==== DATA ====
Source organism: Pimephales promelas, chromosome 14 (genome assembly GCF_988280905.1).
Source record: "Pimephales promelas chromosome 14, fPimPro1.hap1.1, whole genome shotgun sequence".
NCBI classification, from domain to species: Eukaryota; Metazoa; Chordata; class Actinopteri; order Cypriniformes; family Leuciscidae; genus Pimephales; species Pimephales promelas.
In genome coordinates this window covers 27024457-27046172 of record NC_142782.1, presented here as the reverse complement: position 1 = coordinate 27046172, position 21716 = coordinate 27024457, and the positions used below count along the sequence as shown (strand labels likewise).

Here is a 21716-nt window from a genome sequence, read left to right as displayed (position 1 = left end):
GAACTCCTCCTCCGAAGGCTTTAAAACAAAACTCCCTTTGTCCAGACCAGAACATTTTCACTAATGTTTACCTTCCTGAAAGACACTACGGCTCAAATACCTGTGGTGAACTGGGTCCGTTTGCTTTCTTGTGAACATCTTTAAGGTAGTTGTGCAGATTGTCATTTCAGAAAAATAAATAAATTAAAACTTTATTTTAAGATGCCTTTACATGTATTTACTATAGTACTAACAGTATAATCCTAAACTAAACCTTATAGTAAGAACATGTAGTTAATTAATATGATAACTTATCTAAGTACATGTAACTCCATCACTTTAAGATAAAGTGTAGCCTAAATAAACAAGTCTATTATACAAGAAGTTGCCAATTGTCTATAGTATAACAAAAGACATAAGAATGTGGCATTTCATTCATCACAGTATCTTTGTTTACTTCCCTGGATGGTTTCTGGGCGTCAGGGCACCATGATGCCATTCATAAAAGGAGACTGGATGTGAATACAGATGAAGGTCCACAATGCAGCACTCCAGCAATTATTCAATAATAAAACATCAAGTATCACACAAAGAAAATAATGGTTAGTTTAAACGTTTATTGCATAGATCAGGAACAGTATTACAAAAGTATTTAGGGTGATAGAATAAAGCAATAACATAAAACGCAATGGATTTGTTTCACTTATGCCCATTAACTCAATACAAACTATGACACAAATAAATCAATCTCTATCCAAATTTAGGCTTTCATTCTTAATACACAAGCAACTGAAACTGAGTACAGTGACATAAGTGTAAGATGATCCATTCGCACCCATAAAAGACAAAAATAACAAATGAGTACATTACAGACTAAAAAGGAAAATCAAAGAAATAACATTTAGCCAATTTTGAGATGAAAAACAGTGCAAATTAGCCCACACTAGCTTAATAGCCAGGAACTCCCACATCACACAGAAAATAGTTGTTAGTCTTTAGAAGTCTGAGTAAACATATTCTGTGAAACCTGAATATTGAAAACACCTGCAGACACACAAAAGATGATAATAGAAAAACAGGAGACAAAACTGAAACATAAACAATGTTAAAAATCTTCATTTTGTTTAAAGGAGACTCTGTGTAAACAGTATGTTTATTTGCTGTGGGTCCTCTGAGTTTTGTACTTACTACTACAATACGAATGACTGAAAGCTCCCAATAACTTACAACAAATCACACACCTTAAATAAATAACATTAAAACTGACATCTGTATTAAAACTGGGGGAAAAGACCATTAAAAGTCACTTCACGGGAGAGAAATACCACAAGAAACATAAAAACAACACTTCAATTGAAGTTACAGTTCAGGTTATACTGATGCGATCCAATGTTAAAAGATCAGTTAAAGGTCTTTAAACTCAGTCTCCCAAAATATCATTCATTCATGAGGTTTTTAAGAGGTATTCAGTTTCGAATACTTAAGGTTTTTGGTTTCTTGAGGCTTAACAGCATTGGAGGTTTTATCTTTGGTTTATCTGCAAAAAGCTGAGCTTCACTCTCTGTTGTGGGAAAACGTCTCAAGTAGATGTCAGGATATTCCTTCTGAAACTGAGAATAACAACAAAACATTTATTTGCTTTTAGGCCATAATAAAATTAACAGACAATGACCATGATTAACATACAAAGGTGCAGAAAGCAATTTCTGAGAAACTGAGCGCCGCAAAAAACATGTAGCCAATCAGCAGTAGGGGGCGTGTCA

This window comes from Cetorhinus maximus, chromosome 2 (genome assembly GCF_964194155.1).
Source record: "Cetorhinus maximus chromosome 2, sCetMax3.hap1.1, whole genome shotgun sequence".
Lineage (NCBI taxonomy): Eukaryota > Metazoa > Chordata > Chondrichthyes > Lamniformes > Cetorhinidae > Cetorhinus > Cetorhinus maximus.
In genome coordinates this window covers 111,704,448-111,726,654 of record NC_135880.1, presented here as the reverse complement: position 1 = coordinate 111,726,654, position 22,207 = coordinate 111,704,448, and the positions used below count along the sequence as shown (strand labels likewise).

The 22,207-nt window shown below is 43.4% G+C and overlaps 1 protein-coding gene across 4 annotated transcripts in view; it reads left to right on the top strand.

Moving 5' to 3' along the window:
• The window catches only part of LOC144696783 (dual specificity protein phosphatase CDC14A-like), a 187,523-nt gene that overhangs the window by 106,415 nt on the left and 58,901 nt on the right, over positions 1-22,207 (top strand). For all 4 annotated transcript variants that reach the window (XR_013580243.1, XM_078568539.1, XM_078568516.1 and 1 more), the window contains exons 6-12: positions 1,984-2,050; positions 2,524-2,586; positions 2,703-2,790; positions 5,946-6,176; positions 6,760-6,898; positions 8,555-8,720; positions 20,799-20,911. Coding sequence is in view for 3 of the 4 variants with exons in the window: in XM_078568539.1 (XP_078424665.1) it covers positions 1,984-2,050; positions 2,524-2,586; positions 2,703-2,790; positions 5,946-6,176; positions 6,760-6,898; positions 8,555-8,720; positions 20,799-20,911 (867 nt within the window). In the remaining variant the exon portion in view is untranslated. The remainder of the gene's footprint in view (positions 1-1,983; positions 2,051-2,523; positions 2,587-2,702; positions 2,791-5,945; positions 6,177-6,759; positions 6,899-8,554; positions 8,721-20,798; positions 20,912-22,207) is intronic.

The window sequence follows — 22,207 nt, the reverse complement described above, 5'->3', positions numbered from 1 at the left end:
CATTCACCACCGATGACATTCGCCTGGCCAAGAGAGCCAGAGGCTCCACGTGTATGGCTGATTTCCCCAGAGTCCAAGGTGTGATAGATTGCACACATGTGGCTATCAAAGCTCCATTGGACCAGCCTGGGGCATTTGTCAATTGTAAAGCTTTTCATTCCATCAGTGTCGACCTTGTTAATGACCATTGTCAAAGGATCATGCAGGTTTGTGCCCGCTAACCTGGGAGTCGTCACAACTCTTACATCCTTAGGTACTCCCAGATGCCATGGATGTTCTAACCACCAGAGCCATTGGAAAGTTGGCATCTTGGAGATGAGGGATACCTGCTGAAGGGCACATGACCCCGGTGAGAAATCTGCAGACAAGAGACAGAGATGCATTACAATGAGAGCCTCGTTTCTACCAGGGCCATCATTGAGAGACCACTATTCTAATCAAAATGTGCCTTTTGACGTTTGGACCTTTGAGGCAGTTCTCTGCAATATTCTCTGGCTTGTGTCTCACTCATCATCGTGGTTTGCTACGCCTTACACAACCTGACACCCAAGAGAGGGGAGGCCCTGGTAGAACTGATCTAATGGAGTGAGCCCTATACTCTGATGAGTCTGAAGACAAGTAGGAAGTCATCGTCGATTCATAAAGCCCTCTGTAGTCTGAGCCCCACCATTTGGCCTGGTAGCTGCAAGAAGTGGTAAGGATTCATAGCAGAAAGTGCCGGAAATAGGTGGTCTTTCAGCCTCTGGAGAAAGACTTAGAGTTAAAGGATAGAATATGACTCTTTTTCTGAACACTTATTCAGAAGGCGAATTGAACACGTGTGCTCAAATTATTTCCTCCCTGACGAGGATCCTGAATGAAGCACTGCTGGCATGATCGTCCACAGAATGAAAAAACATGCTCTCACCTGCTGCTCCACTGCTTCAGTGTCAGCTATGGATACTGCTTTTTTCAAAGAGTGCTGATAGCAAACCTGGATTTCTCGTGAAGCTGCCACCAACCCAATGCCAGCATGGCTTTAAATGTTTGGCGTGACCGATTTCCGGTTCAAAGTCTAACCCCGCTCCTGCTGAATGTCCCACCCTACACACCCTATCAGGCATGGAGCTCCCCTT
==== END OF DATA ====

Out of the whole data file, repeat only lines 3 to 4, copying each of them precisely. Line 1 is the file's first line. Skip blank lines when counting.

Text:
NCBI classification, from domain to species: Eukaryota; Metazoa; Chordata; class Actinopteri; order Cypriniformes; family Leuciscidae; genus Pimephales; species Pimephales promelas.
In genome coordinates this window covers 27024457-27046172 of record NC_142782.1, presented here as the reverse complement: position 1 = coordinate 27046172, position 21716 = coordinate 27024457, and the positions used below count along the sequence as shown (strand labels likewise).